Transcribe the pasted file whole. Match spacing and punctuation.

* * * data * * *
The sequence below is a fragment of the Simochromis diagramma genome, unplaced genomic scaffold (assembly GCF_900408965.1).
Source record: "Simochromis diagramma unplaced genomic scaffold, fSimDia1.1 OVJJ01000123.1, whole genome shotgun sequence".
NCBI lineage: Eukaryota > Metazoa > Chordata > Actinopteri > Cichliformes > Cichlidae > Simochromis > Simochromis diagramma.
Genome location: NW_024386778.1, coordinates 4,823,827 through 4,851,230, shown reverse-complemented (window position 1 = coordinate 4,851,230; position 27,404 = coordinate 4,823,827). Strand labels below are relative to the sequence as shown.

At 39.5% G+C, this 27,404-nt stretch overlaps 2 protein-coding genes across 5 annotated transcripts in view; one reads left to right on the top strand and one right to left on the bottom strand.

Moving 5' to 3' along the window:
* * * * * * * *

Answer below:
The sequence below is a fragment of the Simochromis diagramma genome, unplaced genomic scaffold (assembly GCF_900408965.1).
Source record: "Simochromis diagramma unplaced genomic scaffold, fSimDia1.1 OVJJ01000123.1, whole genome shotgun sequence".
NCBI lineage: Eukaryota > Metazoa > Chordata > Actinopteri > Cichliformes > Cichlidae > Simochromis > Simochromis diagramma.
Genome location: NW_024386778.1, coordinates 4,823,827 through 4,851,230, shown reverse-complemented (window position 1 = coordinate 4,851,230; position 27,404 = coordinate 4,823,827). Strand labels below are relative to the sequence as shown.

At 39.5% G+C, this 27,404-nt stretch overlaps 2 protein-coding genes across 5 annotated transcripts in view; one reads left to right on the top strand and one right to left on the bottom strand.

Moving 5' to 3' along the window: